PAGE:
• Sign In / Register
  • Help
  • Basket0
Carter G. Woodson: History, the Black Press, and Public Relations - Race, Rhetoric, and Media Series (Hardback)
  • Carter G. Woodson: History, the Black Press, and Public Relations - Race, Rhetoric, and Media Series (Hardback)
zoom

Carter G. Woodson: History, the Black Press, and Public Relations - Race, Rhetoric, and Media Series (Hardback)

(author)
£59.50
Hardback 192 Pages / Published: 30/08/2017
  • We can order this

Usually despatched within 2 weeks

  • This item has been added to your basket
This study reveals how historian Carter G. Woodson (1875-1950) used the black press and modern public relations techniques to popularize black history during the first half of the twentieth century. Explanations for Woodson's success with the modern black history movement usually include his training, deep-rooted principles, and single-minded determination. Often overlooked, however, is Woodson's skillful use of newspapers in developing and executing a public education campaign built on truth, accuracy, fairness, and education. Burnis R. Morris explains how Woodson attracted mostly favorable news coverage for his history movement due to his deep understanding of the newspapers' business and editorial models as well as his public relations skills, which helped him merge the interests of the black press with his cause.

Woodson's publicity tactics, combined with access to the audiences granted him by the press, enabled him to drive the black history movement-particularly observance of Negro History Week and fundraising activities. Morris analyzes Woodson's periodicals, newspaper articles, letters, and other archived documents describing Woodson's partnership with the black press and his role as a publicist. This rarely explored side of Woodson, who was often called the "Father of Black History," reintroduces Woodson's lost image as a leading cultural icon who used his celebrity in multiple roles as an opinion journalist, newsmaker, and publicist of black history to bring veneration to a disrespected subject. During his active professional career, 1915-1950, Woodson merged his interests and the interests of the black newspapers. His cause became their cause.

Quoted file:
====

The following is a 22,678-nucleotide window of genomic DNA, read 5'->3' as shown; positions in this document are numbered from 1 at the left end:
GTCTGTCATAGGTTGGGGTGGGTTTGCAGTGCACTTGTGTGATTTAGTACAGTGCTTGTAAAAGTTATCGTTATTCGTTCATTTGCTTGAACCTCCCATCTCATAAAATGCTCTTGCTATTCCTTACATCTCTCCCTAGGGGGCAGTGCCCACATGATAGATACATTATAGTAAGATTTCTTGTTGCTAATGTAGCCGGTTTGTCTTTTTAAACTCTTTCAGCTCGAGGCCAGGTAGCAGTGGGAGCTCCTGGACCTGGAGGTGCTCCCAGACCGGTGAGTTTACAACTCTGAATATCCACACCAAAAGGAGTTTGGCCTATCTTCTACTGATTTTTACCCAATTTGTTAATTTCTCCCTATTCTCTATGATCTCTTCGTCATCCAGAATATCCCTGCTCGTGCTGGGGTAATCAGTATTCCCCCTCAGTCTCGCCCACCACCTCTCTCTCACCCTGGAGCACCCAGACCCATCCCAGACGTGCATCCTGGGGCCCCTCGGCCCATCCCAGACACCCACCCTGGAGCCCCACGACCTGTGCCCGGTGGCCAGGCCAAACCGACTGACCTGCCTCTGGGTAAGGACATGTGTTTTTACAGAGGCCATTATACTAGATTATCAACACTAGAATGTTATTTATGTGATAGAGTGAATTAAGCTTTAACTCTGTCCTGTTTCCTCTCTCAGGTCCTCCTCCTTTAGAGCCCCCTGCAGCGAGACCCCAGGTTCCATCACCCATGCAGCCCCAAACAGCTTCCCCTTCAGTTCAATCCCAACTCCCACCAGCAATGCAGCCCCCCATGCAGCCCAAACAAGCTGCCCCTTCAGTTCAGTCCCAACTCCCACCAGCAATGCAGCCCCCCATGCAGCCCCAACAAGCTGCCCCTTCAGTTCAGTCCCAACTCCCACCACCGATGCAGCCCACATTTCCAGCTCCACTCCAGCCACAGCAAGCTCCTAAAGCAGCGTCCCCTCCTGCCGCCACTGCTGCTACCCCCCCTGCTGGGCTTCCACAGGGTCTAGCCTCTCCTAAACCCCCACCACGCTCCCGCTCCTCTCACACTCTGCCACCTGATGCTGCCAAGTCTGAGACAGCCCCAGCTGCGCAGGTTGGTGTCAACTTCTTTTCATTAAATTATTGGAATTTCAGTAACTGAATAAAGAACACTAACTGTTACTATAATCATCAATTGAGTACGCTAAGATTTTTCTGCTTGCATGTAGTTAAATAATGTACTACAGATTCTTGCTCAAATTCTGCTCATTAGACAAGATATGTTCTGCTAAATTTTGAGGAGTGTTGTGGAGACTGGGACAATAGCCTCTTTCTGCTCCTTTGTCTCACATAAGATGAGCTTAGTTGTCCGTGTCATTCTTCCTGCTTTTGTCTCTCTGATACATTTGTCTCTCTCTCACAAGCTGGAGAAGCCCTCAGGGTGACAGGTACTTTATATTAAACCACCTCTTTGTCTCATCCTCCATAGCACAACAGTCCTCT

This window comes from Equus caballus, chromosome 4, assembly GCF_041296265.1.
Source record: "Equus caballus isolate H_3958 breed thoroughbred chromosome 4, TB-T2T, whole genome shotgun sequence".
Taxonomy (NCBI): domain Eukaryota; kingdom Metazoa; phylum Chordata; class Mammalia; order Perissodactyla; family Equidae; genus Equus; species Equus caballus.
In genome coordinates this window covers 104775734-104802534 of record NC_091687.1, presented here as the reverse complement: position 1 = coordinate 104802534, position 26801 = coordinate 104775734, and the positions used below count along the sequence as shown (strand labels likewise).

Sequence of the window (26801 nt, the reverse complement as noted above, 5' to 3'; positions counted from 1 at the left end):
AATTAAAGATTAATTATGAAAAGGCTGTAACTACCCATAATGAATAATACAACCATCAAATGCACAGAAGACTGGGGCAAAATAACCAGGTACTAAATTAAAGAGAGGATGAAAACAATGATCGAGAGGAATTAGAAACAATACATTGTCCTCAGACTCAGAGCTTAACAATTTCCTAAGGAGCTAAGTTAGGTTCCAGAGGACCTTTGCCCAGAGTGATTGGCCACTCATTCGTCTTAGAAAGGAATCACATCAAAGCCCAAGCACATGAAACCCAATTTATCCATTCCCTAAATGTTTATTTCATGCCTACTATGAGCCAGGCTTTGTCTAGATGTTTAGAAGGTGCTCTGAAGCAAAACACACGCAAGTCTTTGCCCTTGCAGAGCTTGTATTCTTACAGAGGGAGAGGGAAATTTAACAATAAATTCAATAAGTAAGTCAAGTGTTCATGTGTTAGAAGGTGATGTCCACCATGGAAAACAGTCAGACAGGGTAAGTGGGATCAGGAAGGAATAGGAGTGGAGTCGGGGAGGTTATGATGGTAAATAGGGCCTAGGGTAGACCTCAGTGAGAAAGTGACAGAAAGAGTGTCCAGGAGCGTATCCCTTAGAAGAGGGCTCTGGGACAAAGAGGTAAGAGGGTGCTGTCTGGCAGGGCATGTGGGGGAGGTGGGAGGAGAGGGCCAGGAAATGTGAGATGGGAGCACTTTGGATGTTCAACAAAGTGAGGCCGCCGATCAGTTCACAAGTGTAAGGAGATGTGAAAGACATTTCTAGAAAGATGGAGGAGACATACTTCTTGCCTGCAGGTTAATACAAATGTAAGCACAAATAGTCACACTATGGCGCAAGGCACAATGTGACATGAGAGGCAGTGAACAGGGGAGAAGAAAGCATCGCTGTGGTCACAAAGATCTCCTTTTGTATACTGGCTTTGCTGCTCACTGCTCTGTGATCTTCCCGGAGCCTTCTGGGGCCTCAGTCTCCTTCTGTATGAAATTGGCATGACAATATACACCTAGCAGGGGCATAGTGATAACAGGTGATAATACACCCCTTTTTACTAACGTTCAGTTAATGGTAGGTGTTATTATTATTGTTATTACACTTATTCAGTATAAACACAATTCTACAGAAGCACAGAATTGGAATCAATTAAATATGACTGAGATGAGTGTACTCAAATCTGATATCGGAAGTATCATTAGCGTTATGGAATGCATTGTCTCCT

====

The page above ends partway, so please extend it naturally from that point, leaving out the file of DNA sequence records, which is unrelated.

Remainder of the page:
Publisher: University Press of Mississippi
ISBN: 9781496814074
Number of pages: 192
Dimensions: 229 x 152 mm


MEDIA REVIEWS

"Burnis Morris's work represents a breakthrough in taking Carter G. Woodson seriously as a personality and an institution builder. Most notably we learn how Woodson used the press to transform the Association for the Study of Negro Life and History into the force that reshaped the public celebration of Negro history and turned it into the most vibrant celebration of public history in America. A must-read for anyone who wants to understand Woodson and the celebration of American history."
--Daryl Michael Scott, professor of history at Howard University and editor of Carter G. Woodson's Appeal

You may also be interested in...

Ain't I a Woman
Added to basket
£18.99
Paperback
Autobiography of Malcolm X
Added to basket
Racial Conflict in Global Society
Added to basket
The Lost World Of The Kalahari
Added to basket
The World's War
Added to basket
£9.99
Paperback
The World Until Yesterday
Added to basket
Afro-Latino Voices
Added to basket
Empire of the Summer Moon
Added to basket
Orientalism
Added to basket
£10.99
Paperback
Don't Sleep, There are Snakes
Added to basket
Stolen Legacy
Added to basket
£12.99
Paperback
American Slavery
Added to basket
£12.99
Paperback
The Arabs
Added to basket
£14.99
Paperback
The Souls of Black Folk
Added to basket
The Comanche Empire
Added to basket
Exodus
Added to basket
£9.99
Paperback

Reviews

Please sign in to write a review

Your review has been submitted successfully.